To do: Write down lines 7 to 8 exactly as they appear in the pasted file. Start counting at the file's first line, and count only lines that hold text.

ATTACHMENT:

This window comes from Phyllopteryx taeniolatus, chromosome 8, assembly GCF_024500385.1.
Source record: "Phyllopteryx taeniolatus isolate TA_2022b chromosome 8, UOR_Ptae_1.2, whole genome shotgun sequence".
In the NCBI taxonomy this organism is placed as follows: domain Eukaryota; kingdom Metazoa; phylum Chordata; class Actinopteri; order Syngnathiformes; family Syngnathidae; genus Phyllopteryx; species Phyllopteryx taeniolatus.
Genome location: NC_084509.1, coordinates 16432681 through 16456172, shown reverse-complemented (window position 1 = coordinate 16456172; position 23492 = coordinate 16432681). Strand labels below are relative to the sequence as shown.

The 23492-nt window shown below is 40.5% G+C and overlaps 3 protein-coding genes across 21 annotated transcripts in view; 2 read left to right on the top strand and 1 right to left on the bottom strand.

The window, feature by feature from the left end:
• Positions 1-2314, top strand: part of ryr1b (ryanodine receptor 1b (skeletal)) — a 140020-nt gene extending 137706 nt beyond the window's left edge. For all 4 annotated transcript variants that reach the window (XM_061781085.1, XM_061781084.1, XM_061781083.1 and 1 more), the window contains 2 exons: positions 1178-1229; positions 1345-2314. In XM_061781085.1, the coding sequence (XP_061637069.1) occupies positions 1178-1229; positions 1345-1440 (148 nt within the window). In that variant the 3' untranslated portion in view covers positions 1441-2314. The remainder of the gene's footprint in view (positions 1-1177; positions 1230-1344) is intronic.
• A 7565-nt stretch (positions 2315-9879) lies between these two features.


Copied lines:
• Positions 1-2314, top strand: part of ryr1b (ryanodine receptor 1b (skeletal)) — a 140020-nt gene extending 137706 nt beyond the window's left edge. For all 4 annotated transcript variants that reach the window (XM_061781085.1, XM_061781084.1, XM_061781083.1 and 1 more), the window contains 2 exons: positions 1178-1229; positions 1345-2314. In XM_061781085.1, the coding sequence (XP_061637069.1) occupies positions 1178-1229; positions 1345-1440 (148 nt within the window). In that variant the 3' untranslated portion in view covers positions 1441-2314. The remainder of the gene's footprint in view (positions 1-1177; positions 1230-1344) is intronic.
• A 7565-nt stretch (positions 2315-9879) lies between these two features.